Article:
Mechanisms of Resistance to CDK Inhibitors

Despite promising clinical benefits, a large population become resistant to combinational therapies of CDK4/6i and antiestrogen drug in treating ER-positive metastasis breast cancer. The genetic alteration is one aspect responsible for resistance to CDKs inhibitors. Activated KRAS has been blamed for the cause of resistance to a combination of MEK/CDK inhibition therapy by using both ORF gain-of-function and CRISPR loss-of-function screens [16]. Acquired RB1 mutations in circulating tumor DNA (ctDNA) becomes detectable after treated with CDK4/6 inhibitor, which leads to loss of Rb function and indicates the occurrence of resistance [17]. Other pathways like PI3K/AKT/mTOR and EMT are activated to limit the long-term efficacy of CDKs inhibitors [18, 19]. Intriguingly, the remodeling of some immune pathways including IFN-a and IFN-γ has been revealed the resistant cancer cell models. The understanding of resistant mechanisms will eventually help to provide a novel therapeutic strategy.

Clinical Trials for CDKs Inhibitors

To date, there are three CDK4/6 inhibitors have been approved by FDA as initial therapy for HR-positive, HER2-negative advanced or metastatic breast cancer, namely abemaciclib (VERZENIO™, Eli Lilly and Company) in 2018, palbociclib (IBRANCE®, Pfizer Inc.) in 2015 and ribociclib (KISQALI, Novartis Pharmaceuticals Corp.) in 2017. Interestingly, some studies showed enthusiastic results even from triple-negative breast cancer [20]. With a successful preclinical application of CDK4/6 inhibitor, several clinical trials on CDK inhibitors have been done and some are still ongoing with the recruitment of cancer patients [21] and there are 175 studies up to date (by searching https://clinicaltrials.gov). Even over 60 studies focus on the new regimen for breast cancer treatment, phase I/ II clinical trials for other cancer types are undergoing, including colorectal cancer, non-small cell lung cancer, Squamous cell cancer, head and neck cancer, prostate cancer and Relapsed Mantle Cell Lymphoma.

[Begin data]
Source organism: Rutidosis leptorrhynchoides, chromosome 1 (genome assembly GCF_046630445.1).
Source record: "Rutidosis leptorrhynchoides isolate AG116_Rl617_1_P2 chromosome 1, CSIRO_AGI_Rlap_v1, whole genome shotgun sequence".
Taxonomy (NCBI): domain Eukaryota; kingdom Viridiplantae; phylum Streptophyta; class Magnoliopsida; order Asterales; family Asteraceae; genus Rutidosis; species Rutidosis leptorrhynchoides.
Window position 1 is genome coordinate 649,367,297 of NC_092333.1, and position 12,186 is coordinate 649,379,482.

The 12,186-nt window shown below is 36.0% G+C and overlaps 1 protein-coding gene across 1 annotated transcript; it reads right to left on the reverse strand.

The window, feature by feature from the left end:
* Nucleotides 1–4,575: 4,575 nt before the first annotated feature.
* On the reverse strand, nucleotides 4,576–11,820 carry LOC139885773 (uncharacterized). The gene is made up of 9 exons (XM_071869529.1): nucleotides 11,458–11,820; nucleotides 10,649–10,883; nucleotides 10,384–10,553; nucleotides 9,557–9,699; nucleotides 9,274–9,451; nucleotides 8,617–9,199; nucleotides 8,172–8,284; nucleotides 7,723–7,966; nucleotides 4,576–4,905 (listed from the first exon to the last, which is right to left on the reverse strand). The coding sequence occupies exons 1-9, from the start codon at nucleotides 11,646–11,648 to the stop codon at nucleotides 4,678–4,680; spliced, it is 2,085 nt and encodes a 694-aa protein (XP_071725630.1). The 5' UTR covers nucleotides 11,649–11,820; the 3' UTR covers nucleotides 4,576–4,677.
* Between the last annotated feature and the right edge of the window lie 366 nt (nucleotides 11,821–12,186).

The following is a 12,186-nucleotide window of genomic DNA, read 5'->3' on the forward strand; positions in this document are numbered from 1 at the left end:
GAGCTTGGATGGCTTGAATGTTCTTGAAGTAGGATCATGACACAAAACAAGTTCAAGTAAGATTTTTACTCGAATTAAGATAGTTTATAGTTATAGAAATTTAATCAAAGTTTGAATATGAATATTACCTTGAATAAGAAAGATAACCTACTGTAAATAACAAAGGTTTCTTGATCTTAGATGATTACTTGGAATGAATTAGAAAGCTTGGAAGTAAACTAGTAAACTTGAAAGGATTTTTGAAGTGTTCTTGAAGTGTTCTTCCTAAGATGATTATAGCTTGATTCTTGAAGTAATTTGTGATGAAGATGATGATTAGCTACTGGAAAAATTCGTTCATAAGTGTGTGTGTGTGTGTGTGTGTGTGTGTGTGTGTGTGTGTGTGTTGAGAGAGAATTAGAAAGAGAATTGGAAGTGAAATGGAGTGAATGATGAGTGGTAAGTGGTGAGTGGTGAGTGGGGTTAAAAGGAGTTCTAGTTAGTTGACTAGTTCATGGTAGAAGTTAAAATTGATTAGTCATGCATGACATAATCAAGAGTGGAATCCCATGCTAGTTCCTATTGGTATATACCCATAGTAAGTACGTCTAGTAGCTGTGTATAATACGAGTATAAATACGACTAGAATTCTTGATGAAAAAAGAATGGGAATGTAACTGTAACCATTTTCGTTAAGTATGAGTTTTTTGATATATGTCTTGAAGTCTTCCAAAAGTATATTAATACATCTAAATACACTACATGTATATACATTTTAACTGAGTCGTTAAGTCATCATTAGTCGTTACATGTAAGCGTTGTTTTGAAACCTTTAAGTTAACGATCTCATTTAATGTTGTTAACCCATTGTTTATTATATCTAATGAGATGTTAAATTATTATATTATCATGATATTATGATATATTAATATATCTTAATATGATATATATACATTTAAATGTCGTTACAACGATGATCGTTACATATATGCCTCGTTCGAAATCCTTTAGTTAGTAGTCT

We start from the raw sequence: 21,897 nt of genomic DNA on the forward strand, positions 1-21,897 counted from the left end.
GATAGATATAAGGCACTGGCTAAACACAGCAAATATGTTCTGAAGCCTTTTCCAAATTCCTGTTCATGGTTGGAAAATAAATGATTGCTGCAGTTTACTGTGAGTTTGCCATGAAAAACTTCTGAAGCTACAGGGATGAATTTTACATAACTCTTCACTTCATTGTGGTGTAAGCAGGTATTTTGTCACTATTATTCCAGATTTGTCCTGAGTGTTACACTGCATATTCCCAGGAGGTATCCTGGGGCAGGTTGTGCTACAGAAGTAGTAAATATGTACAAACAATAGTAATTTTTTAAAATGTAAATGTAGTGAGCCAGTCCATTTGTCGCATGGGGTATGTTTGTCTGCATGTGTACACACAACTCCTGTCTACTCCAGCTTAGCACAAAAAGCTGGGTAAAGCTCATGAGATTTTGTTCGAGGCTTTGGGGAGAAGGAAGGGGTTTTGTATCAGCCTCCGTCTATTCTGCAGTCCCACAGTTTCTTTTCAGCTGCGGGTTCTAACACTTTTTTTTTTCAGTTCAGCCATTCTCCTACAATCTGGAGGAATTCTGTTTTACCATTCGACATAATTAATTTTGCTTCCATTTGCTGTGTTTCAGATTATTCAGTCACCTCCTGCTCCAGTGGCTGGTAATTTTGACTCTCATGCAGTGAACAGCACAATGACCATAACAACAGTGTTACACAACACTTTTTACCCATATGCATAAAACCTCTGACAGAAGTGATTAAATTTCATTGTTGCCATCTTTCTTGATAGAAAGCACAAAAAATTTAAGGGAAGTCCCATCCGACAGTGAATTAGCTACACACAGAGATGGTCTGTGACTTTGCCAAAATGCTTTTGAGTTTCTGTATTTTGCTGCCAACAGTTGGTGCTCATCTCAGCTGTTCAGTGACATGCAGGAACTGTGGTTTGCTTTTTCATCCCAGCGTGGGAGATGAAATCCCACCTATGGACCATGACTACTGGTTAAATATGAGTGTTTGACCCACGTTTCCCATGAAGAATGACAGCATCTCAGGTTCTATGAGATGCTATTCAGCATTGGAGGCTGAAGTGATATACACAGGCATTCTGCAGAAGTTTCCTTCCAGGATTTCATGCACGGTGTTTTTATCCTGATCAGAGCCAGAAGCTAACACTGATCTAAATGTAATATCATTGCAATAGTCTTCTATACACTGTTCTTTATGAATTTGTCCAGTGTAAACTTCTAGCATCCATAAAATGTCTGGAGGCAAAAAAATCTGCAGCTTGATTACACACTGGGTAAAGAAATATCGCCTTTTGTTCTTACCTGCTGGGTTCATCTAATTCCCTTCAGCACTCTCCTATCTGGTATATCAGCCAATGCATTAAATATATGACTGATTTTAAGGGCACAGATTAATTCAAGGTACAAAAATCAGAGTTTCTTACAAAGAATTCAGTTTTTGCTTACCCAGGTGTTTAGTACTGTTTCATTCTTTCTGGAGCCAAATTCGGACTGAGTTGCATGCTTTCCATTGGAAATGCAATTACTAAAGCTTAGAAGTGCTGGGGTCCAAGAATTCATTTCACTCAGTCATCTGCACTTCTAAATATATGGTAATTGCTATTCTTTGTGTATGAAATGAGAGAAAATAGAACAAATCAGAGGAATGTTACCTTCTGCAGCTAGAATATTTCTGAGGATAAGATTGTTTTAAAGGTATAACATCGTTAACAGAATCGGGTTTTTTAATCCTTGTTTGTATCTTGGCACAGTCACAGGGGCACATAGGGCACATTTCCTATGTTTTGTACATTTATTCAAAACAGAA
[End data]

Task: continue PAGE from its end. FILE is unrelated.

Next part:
Nowadays, cancer treatments and studies shift from tumorcentered killing to deciphering the tumor ecosystem complexity, especially in anti-tumor immunogenic effects [22]. CDKs blockade contributes to cancer treatment not only by directly killing tumor cells but also by exerting its impact on cancer immunity, which, in turn, largely improves the clinical benefits. Additionally, Inactivation of CDK12 in advanced prostate cancer showed higher levels of T-cell infiltration and some specific chemokines and corresponding receptors, benefitting from PD-1 inhibitors. This study implicates that loss-of-function CDKs provides a rationale for personalized therapies for genomically defined tumor subtype [23]. To summarize, targeting CDKs is becoming a promising strategy for new combination regimen in clinical application.